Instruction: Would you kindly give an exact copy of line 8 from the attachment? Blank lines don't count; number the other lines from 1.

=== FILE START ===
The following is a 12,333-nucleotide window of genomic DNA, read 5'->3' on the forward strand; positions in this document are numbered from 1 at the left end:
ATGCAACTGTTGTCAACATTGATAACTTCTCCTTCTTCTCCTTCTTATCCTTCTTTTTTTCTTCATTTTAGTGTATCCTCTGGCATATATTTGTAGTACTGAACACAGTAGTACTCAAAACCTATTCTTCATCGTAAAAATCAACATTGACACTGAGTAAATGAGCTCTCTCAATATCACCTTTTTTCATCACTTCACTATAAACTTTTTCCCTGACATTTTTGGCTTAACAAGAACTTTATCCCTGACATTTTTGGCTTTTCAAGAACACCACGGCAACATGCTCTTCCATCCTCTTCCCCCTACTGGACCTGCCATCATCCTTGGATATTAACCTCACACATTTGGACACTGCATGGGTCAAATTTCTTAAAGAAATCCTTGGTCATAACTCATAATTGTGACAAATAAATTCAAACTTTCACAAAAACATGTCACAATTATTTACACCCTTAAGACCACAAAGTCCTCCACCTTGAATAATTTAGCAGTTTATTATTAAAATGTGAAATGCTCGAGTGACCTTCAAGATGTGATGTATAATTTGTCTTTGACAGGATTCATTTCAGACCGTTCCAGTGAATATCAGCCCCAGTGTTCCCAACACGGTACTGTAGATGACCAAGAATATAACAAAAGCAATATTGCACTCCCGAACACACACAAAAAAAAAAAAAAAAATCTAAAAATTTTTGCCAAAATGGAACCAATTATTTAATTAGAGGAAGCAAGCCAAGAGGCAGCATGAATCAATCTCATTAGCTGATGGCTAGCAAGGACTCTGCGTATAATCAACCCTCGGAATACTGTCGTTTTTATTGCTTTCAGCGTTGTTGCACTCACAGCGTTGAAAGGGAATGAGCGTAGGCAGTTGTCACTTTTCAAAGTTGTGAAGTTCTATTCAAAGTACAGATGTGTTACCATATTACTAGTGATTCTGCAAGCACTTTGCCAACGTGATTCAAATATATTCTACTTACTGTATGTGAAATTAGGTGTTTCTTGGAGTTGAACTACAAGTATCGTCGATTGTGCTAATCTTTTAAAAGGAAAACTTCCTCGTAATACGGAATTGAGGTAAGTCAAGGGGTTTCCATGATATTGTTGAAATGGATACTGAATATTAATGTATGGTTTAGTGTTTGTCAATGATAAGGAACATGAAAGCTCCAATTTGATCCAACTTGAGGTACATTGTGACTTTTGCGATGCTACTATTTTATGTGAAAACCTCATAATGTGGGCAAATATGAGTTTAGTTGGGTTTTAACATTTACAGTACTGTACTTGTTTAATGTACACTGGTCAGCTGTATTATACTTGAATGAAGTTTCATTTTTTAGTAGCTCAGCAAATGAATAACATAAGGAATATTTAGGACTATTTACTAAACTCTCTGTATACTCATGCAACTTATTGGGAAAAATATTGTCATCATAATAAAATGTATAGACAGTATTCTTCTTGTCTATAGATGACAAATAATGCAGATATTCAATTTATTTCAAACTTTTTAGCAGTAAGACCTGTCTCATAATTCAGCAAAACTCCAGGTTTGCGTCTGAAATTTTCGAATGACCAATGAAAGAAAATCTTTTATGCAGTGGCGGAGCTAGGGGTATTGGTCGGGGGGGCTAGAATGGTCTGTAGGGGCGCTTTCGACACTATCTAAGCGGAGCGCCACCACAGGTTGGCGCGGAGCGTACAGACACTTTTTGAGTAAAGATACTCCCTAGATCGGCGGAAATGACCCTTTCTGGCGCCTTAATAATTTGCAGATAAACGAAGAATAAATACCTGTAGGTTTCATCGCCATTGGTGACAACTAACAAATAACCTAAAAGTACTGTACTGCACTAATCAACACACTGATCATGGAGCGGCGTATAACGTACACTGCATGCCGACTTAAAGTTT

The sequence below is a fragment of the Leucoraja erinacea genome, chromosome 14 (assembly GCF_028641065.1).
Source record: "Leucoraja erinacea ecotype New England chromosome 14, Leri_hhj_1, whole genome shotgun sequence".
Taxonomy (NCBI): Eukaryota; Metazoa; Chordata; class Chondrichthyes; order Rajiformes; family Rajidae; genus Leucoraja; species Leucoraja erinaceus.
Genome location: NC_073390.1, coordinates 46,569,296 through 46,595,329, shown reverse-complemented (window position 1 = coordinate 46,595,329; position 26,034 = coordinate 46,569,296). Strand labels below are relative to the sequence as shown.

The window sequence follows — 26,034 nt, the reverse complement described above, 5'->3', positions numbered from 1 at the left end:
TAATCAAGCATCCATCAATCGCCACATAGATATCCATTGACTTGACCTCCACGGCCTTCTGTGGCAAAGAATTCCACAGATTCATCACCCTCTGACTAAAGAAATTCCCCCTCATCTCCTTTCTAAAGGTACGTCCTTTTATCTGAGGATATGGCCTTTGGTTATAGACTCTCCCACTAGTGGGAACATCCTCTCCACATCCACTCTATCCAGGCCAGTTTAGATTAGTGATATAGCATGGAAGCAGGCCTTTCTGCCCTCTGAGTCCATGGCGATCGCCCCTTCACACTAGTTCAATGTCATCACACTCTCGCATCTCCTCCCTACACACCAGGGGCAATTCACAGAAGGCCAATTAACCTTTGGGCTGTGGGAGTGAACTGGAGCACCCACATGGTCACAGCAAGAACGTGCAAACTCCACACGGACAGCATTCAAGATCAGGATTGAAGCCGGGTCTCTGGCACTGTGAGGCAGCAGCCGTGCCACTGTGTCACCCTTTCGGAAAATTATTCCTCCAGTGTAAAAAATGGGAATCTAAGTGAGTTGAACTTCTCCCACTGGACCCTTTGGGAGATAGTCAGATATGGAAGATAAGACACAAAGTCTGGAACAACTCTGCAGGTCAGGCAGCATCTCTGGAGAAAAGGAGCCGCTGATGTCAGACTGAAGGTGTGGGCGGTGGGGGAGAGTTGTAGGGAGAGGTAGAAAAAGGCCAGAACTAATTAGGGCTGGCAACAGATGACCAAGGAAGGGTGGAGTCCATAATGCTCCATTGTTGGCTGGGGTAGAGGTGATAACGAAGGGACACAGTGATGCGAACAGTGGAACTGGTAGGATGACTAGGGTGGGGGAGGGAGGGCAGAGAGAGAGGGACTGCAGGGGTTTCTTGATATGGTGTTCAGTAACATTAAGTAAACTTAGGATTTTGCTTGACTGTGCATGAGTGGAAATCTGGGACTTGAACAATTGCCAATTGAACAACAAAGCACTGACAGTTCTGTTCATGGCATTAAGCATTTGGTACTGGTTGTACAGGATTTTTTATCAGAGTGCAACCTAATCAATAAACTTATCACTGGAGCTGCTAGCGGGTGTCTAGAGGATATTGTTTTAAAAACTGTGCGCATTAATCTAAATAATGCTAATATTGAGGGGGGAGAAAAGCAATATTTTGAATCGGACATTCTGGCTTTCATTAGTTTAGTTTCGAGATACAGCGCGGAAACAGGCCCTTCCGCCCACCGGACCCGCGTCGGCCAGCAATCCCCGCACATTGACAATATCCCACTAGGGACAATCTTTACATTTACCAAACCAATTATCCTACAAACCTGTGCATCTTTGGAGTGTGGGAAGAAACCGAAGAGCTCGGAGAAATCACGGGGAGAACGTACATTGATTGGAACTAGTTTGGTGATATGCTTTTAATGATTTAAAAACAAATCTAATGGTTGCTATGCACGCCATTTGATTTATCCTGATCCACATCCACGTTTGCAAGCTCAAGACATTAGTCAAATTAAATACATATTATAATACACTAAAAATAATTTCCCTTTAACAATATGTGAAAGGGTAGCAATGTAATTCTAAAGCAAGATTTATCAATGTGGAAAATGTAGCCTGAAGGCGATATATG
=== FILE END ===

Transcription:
TAATCAAGCATCCATCAATCGCCACATAGATATCCATTGACTTGACCTCCACGGCCTTCTGTGGCAAAGAATTCCACAGATTCATCACCCTCTGACTAAAGAAATTCCCCCTCATCTCCTTTCTAAAGGTACGTCCTTTTATCTGAGGATATGGCCTTTGGTTATAGACTCTCCCACTAGTGGGAACATCCTCTCCACATCCACTCTATCCAGGCCAGTTTAGATTAGTGATATAGCATGGAAGCAGGCCTTTCTGCCCTCTGAGTCCATGGCGATCGCCCCTTCACACTAGTTCAATGTCATCACACTCTCGCATCTCCTCCCTACACACCAGGGGCAATTCACAGAAGGCCAATTAACCTTTGGGCTGTGGGAGTGAACTGGAGCACCCACATGGTCACAGCAAGAACGTGCAAACTCCACACGGACAGCATTCAAGATCAGGATTGAAGCCGGGTCTCTGGCACTGTGAGGCAGCAGCCGTGCCACTGTGTCACCCTTTCGGAAAATTATTCCTCCAGTGTAAAAAATGGGAATCTAAGTGAGTTGAACTTCTCCCACTGGACCCTTTGGGAGATAGTCAGATATGGAAGATAAGACACAAAGTCTGGAACAACTCTGCAGGTCAGGCAGCATCTCTGGAGAAAAGGAGCCGCTGATGTCAGACTGAAGGTGTGGGCGGTGGGGGAGAGTTGTAGGGAGAGGTAGAAAAAGGCCAGAACTAATTAGGGCTGGCAACAGATGACCAAGGAAGGGTGGAGTCCATAATGCTCCATTGTTGGCTGGGGTAGAGGTGATAACGAAGGGACACAGTGATGCGAACAGTGGAACTGGTAGGATGACTAGGGTGGGGGAGGGAGGGCAGAGAGAGAGGGACTGCAGGGGTTTCTTGATATGGTGTTCAGTAACATTAAGTAAACTTAGGATTTTGCTTGACTGTGCATGAGTGGAAATCTGGGACTTGAACAATTGCCAATTGAACAACAAAGCACTGACAGTTCTGTTCATGGCATTAAGCATTTGGTACTGGTTGTACAGGATTTTTTATCAGAGTGCAACCTAATCAATAAACTTATCACTGGAGCTGCTAGCGGGTGTCTAGAGGATATTGTTTTAAAAACTGTGCGCATTAATCTAAATAATGCTAATATTGAGGGGGGAGAAAAGCAATATTTTGAATCGGACATTCTGGCTTTCATTAGTTTAGTTTCGAGATACAGCGCGGAAACAGGCCCTTCCGCCCACCGGACCCGCGTCGGCCAGCAATCCCCGCACATTGACAATATCCCACTAGGGACAATCTTTACATTTACCAAACCAATTATCCTACAAACCTGTGCATCTTTGGAGTGTGGGAAGAAACCGAAGAGCTCGGAGAAATCACGGGGAGAACGTACATTGATTGGAACTAGTTTGGTGATATGCTTTTAATGATTTAAAAACAAATCTAATGGTTGCTATGCACGCCATTTGATTTATCCTGATCCACATCCACGTTTGCAAGCTCAAGACATTAGTCAAATTAAATACATATTATAATACACTAAAAATAATTTCCCTTTAACAATATGTGAAAGGGTAGCAATGTAATTCTAAAGCAAGATTTATCAATGTGGAAAATGTAGCCTGAAGGCGATATATG